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Steve asked: “I have a Samsung TV which seems to do its own thing and I heard earlier how they are being hacked and we have had the same thing happen. It is truly bizarre and I’m trying to figure out how we can prevent that. And how are you guys so consistently funny?”
Steve, the only Samsung SmartTV exploit we’ve heard about is the CIA’s own Weeping Angel that affected Samsung F-Series TVs, but required physical access to a USB port to infect the TV. This malware could make the TV appear to be off, while it was actually on and recording what was going on around it.
There have been more generic proof-of-concepts that attacked other TV brands and models, including some that could do it via airwaves but using a standard that’s not currently in use in the US, but we haven’t seen any real-world exploits come out of those. Generally speaking, hackers are less interested in TVs because they usually” use some other gateway to store financial and other sensitive information.
Typing in credit card information is pretty hard on a TV, and very public if you have guests, so it’s common for Smart TVs to just ask you to log in and use the information stored online by the service you’re choosing to use. That means that they’re not as interesting to hackers as what they could get by going after your phone or computer.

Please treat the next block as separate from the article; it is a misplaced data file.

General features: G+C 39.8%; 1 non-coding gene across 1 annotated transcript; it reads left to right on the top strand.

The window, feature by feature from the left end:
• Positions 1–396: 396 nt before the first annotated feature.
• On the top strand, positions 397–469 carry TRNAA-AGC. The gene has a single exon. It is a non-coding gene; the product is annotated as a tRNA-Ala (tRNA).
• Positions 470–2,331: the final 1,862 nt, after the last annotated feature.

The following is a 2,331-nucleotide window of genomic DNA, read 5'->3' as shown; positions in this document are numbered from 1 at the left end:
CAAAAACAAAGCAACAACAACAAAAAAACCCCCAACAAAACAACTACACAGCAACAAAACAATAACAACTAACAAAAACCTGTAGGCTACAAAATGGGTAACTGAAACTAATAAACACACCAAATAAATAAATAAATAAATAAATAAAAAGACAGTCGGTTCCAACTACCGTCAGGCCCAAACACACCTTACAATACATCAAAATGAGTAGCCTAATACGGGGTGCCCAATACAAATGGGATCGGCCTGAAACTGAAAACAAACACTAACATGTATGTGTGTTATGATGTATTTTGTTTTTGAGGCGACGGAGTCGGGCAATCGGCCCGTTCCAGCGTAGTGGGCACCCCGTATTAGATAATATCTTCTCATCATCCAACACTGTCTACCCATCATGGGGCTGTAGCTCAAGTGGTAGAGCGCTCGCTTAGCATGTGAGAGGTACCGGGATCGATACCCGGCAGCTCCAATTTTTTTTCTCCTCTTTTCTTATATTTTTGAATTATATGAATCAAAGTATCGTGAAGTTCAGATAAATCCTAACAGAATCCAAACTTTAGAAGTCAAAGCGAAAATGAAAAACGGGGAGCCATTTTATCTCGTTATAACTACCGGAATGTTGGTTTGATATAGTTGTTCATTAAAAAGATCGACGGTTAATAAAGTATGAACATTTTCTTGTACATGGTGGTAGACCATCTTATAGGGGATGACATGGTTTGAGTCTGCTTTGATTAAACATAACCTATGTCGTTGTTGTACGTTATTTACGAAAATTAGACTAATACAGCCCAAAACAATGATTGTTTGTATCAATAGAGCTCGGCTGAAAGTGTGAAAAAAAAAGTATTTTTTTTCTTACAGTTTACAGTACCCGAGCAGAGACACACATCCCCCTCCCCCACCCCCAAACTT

As for preventing attacks, other than keeping your TV offline and using it as a dumb set, the best way you can prevent anyone hacking into it is probably to just keep it running the latest firmware.
By the way, you should have your TV looked at, it’s more likely that it’s defective and that’s why it’s doing its own thing, than that it’s been hacked. A lot of people have had problems with Samsung TVs doing “their own thing” and it seems it’s mostly related to defective components that were sending out the wrong signals and causing strange behavior like channels changing or Netflix randomly opening.